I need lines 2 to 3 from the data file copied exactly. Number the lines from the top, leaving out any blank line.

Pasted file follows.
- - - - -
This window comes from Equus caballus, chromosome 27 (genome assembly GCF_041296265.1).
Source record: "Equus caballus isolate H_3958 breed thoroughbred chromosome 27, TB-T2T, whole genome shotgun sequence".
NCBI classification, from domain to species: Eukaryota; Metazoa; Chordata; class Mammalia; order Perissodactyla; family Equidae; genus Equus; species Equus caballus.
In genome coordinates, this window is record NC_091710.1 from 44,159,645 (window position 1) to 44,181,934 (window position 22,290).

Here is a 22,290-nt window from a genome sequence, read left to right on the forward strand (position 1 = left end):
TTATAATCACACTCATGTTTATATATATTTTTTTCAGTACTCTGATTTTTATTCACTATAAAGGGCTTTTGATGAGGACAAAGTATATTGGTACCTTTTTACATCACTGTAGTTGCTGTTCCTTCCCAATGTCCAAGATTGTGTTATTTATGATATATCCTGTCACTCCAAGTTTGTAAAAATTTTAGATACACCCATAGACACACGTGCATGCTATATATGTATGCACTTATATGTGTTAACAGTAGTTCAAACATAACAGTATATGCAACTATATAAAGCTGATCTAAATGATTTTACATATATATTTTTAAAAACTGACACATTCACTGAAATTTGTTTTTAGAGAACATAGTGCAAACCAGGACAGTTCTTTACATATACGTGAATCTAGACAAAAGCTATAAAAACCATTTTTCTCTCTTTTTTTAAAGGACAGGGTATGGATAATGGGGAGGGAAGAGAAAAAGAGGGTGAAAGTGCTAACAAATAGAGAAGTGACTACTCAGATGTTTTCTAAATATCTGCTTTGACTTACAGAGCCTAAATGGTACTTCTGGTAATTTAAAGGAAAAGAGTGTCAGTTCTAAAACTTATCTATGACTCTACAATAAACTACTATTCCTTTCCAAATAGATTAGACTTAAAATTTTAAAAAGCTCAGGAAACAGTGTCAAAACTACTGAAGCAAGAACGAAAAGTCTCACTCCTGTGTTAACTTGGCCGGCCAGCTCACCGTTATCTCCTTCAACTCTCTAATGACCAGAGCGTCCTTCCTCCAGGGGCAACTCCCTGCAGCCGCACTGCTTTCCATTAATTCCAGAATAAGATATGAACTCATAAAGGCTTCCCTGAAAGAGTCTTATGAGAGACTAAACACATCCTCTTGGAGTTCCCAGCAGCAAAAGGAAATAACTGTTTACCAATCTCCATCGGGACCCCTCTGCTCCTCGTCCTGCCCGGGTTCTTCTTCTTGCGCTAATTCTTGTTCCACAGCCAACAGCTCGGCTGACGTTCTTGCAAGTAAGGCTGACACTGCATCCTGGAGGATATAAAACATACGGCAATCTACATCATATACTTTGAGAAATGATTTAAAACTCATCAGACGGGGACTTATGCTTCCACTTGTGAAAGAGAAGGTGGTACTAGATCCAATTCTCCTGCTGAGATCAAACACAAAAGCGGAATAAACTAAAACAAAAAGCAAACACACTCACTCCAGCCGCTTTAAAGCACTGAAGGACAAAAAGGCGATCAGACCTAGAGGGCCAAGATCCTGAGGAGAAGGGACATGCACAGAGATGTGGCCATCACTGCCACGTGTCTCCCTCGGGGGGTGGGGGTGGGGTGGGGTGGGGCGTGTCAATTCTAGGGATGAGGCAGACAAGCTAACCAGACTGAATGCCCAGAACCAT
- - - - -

Source record: "Equus caballus isolate H_3958 breed thoroughbred chromosome 27, TB-T2T, whole genome shotgun sequence".
NCBI classification, from domain to species: Eukaryota; Metazoa; Chordata; class Mammalia; order Perissodactyla; family Equidae; genus Equus; species Equus caballus.